Surgeons in Israel performed a miracle surgery and managed to reattach a boy’s head after he was hit by a car while riding his bike, a Jerusalem hospital announced this week.
Suleiman Hassan, a 12-year-old Palestinian from the West Bank, suffered what is known as an internal decapitation, with his skull detached from the top vertebrae of his spine — officially known as a bilateral atlanto occipital joint dislocation, according to The Times of Israel.
Hassan was riding his bike when a car hit him. The boy was rushed to Hadassah Medical Center and immediately put into surgery in the trauma unit. The doctors said his head was “almost completely detached from the base of his neck.”
Dr. Ohad Einav, the orthopedic specialist who led the operation, said the procedure took several hours and required the doctors to use “new plates and fixations in the damaged area.”
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“Our ability to save the child was thanks to our knowledge and the most innovative technology in the operating room,” Einav said, adding that the team “fought for the boy’s life.”
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Einav and his team said that Hassan has a projected survival rate of only 50%, and his recovery is nothing short of a miracle, according to i24 News.
The operation occurred in June, but doctors waited a month to announce the results. The hospital recently discharged Hassan with a cervical splint and will continue to monitor his recovery.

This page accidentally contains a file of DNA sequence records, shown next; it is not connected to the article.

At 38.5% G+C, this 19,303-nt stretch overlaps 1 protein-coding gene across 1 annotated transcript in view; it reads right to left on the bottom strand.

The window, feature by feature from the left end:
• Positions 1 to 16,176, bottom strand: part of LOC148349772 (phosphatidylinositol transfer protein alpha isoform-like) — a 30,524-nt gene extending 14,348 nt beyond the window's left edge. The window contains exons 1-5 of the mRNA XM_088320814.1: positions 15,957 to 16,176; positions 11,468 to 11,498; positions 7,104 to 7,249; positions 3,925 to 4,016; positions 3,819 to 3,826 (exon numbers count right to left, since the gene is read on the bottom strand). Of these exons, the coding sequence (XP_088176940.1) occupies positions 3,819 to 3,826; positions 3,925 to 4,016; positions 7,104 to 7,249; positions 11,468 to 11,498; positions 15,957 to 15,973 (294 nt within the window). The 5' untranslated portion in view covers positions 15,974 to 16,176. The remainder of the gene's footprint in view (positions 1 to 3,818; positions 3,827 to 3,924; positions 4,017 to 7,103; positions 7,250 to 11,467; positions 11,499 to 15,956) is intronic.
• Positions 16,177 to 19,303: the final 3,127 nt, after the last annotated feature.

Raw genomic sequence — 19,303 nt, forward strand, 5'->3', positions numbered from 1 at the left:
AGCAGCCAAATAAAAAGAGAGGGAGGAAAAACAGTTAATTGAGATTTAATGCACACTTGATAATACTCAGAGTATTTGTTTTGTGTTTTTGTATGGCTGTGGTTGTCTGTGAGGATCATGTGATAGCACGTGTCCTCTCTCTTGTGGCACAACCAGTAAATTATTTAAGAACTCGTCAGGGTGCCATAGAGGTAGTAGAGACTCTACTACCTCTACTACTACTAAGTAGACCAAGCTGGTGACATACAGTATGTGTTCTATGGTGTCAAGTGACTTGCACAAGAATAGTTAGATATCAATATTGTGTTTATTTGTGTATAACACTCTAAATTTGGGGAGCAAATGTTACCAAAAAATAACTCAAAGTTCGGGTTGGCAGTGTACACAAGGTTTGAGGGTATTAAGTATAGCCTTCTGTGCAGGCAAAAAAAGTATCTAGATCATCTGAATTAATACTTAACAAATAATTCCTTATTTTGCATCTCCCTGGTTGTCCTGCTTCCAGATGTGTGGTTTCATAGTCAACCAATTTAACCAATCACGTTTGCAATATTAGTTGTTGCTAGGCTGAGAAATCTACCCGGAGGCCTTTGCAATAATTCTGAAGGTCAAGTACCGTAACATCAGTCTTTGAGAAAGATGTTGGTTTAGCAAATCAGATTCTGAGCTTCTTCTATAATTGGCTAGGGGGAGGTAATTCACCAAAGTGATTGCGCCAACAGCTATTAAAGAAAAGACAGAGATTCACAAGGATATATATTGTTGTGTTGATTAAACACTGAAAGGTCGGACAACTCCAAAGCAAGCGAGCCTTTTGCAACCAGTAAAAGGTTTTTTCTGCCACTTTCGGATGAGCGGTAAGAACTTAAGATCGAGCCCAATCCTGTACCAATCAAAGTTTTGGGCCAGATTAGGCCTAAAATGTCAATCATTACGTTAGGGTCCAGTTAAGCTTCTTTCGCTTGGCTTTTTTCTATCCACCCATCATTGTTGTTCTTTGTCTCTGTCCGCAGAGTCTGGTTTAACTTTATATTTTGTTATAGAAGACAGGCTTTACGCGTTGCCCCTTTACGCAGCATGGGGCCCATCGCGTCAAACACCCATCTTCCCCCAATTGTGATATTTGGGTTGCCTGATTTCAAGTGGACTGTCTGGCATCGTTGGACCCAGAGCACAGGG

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“The fact that such a child has no neurological deficits or sensory or motor dysfunction and that he is functioning normally and walking without an aid after such a long process is no small thing,” Einav said.
According to Israel’s TPS news agency, Hassan’s father did not leave his son’s bedside during the recovery process, saying he had nothing but a “big thank you” for the medical staff.
“Bless you all,” the father said. “Thanks to you, he regained his life even when the odds were low and the danger was obvious.”
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“What saved him were professionalism, technology and quick decision-making by the trauma and orthopedics team,” TPS reported the father as saying.
Dr. Marc Siegel, Clinical Professor of Medicine and a practicing internist at NYU Langone Medical Center and Fox News contributor, told Fox News Digital that the “amazing” surgery was only possible if major blood vessels remained intact.
“The key is preserving blood flow to the brain,” Siegel said. “It sounds like — from the story — that the major blood vessels were likely not severed and that this involved an orthopedic rebuilding — probably using rods and reattaching ligaments and possibly bone grafts and implants.”
Einav stressed that the surgery is “extremely rare,” but the large size of a child’s head relative to an adult means they are “more susceptible.”
“This is not a common surgery at all, and especially not on children and teens. A surgeon needs knowledge and experience to do this,” he said.